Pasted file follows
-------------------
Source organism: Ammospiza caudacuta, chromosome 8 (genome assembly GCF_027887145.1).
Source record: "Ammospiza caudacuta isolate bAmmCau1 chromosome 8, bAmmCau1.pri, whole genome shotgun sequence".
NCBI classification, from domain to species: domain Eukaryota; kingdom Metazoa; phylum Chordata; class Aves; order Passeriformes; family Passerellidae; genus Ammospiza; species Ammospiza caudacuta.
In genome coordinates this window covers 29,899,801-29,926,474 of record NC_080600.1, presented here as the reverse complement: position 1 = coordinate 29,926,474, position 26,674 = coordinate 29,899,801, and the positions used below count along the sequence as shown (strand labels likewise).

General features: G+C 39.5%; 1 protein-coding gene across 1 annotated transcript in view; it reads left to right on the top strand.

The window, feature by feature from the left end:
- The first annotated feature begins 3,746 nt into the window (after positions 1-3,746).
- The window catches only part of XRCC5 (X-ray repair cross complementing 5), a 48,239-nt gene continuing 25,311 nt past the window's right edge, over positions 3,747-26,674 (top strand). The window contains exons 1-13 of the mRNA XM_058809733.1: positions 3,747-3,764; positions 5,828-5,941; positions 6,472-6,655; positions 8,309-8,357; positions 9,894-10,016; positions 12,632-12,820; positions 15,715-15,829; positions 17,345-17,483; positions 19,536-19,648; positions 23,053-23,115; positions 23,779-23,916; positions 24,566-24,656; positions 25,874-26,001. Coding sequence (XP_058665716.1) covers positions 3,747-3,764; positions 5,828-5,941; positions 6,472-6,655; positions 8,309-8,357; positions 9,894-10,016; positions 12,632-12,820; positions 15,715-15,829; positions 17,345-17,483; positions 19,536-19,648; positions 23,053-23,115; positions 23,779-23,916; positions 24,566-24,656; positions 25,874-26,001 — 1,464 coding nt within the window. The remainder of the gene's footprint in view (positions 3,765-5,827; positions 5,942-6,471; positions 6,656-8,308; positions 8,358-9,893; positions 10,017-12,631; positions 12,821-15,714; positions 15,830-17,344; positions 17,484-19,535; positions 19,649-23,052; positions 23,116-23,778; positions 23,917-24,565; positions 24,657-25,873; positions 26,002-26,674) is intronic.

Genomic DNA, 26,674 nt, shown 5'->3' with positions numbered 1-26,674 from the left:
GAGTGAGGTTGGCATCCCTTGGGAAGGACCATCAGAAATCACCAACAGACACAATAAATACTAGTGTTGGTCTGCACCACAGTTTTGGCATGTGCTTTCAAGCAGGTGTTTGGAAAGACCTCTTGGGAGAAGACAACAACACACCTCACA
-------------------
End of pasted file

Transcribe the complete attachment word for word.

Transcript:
Source organism: Ammospiza caudacuta, chromosome 8 (genome assembly GCF_027887145.1).
Source record: "Ammospiza caudacuta isolate bAmmCau1 chromosome 8, bAmmCau1.pri, whole genome shotgun sequence".
NCBI classification, from domain to species: domain Eukaryota; kingdom Metazoa; phylum Chordata; class Aves; order Passeriformes; family Passerellidae; genus Ammospiza; species Ammospiza caudacuta.
In genome coordinates this window covers 29,899,801-29,926,474 of record NC_080600.1, presented here as the reverse complement: position 1 = coordinate 29,926,474, position 26,674 = coordinate 29,899,801, and the positions used below count along the sequence as shown (strand labels likewise).

General features: G+C 39.5%; 1 protein-coding gene across 1 annotated transcript in view; it reads left to right on the top strand.

The window, feature by feature from the left end:
- The first annotated feature begins 3,746 nt into the window (after positions 1-3,746).
- The window catches only part of XRCC5 (X-ray repair cross complementing 5), a 48,239-nt gene continuing 25,311 nt past the window's right edge, over positions 3,747-26,674 (top strand). The window contains exons 1-13 of the mRNA XM_058809733.1: positions 3,747-3,764; positions 5,828-5,941; positions 6,472-6,655; positions 8,309-8,357; positions 9,894-10,016; positions 12,632-12,820; positions 15,715-15,829; positions 17,345-17,483; positions 19,536-19,648; positions 23,053-23,115; positions 23,779-23,916; positions 24,566-24,656; positions 25,874-26,001. Coding sequence (XP_058665716.1) covers positions 3,747-3,764; positions 5,828-5,941; positions 6,472-6,655; positions 8,309-8,357; positions 9,894-10,016; positions 12,632-12,820; positions 15,715-15,829; positions 17,345-17,483; positions 19,536-19,648; positions 23,053-23,115; positions 23,779-23,916; positions 24,566-24,656; positions 25,874-26,001 — 1,464 coding nt within the window. The remainder of the gene's footprint in view (positions 3,765-5,827; positions 5,942-6,471; positions 6,656-8,308; positions 8,358-9,893; positions 10,017-12,631; positions 12,821-15,714; positions 15,830-17,344; positions 17,484-19,535; positions 19,649-23,052; positions 23,116-23,778; positions 23,917-24,565; positions 24,657-25,873; positions 26,002-26,674) is intronic.

Genomic DNA, 26,674 nt, shown 5'->3' with positions numbered 1-26,674 from the left:
GAGTGAGGTTGGCATCCCTTGGGAAGGACCATCAGAAATCACCAACAGACACAATAAATACTAGTGTTGGTCTGCACCACAGTTTTGGCATGTGCTTTCAAGCAGGTGTTTGGAAAGACCTCTTGGGAGAAGACAACAACACACCTCACA